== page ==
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Paying for Vital Things

Kevin writes regarding my "Relief and Outrage" post:

The federal government has a very good reason for spending a lot of money to rebuild New Orleans. It's called the POSL (Ports Of Southern Louisiana).

You claim that paying to rebuild the homes/infrastructure/levees should be the responsibility of the local government and citizens. While the simple truth is, they are too poor to pay for it anyway, the vested interest is this:

  • POSL is the largest port in the United States.
  • POSL is the 5th largest port in the world.
  • POSL exports 52 million tons a year (50% of that, agricultural products)
  • POSL imports 17 million tons - things like crude oil, coal, etc.

I've omitted other supporting details, but the argument is essentially that the New Orleans area is vital to the nation's economy and that a city is needed to run the transportation infrastructure there.

I agree, it is vital. When I heard the news that a hurricane was headed for New Orleans, I felt a sense of dread from the fact that so much commerce through the lower Mississippi River area would be disrupted. I agree without hesitation that it's in the interests of the entire country for this region to get back to normal.

And yet, I am totally unmoved by claims that the federal government should pay for reconstruction. Firstly, this "vitality argument" ignores all the reasons I gave in the earlier post about why we shouldn't subsidize people to live in disaster areas. But let's consider the vitality argument on its own merits, and assume arguendo that federal spending would help the "vital" task of getting the transportation infrastructure back to normal more quickly.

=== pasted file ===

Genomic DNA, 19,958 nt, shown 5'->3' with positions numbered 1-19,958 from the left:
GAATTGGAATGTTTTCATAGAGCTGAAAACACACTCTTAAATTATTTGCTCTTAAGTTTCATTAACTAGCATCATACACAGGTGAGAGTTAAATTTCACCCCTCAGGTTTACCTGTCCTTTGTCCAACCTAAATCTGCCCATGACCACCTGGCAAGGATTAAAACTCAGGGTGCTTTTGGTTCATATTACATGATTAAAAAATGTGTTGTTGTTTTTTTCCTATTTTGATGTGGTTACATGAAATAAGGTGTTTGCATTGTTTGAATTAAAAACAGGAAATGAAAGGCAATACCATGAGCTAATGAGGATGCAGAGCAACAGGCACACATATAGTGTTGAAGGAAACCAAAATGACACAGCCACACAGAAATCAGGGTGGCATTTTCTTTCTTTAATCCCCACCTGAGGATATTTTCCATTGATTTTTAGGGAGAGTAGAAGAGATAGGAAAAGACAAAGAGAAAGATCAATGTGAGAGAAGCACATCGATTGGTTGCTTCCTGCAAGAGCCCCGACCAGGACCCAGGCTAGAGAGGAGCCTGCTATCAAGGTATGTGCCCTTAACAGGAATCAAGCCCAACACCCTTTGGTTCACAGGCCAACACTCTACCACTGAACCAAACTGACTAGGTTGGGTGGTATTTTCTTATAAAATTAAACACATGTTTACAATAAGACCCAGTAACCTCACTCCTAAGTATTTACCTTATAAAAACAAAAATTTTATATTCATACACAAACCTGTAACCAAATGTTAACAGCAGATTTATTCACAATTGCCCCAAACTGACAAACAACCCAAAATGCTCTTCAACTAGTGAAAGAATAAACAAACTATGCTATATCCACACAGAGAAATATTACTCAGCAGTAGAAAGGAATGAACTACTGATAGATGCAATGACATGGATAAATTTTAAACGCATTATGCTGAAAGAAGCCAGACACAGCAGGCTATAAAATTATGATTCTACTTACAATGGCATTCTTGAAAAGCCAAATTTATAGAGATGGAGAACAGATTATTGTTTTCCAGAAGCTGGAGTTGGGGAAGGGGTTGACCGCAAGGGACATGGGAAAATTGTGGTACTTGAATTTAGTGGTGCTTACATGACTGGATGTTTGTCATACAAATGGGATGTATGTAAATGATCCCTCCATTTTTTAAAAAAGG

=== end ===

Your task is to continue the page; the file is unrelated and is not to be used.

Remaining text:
So what? Federal spending could arguably help anything. Farmers troubled by a drought? Give 'em subsidies — farming is "vital", isn't it? Banks wrote a bunch of bad loans? Bail 'em out — the financial industry is "vital", isn't it? People prefer to buy things other than health insurance? Create a national health care system — the government has a vital stake in the health of its subjects, doesn't it? In all of these cases it can be argued that the economic impact of "doing nothing" is enormous. Food is one of the United States' largest exports. The economy would be seriously undermined by a cascading banking collapse. National productivity would be harmed if millions of people needed medical care but couldn't get it.

Note carefully that my examples are all real, and that they glide away gradually from a sudden catastrophe like Katrina. Droughts are a kind of natural disaster, but they're relatively frequent and very slow-acting. Banking crises are (when they strike) sudden disasters, but are not natural. Low health insurance coverage is the product of human choice, arguably neither natural nor a disaster — but observe that people still call it a "crisis" in need of federal funds.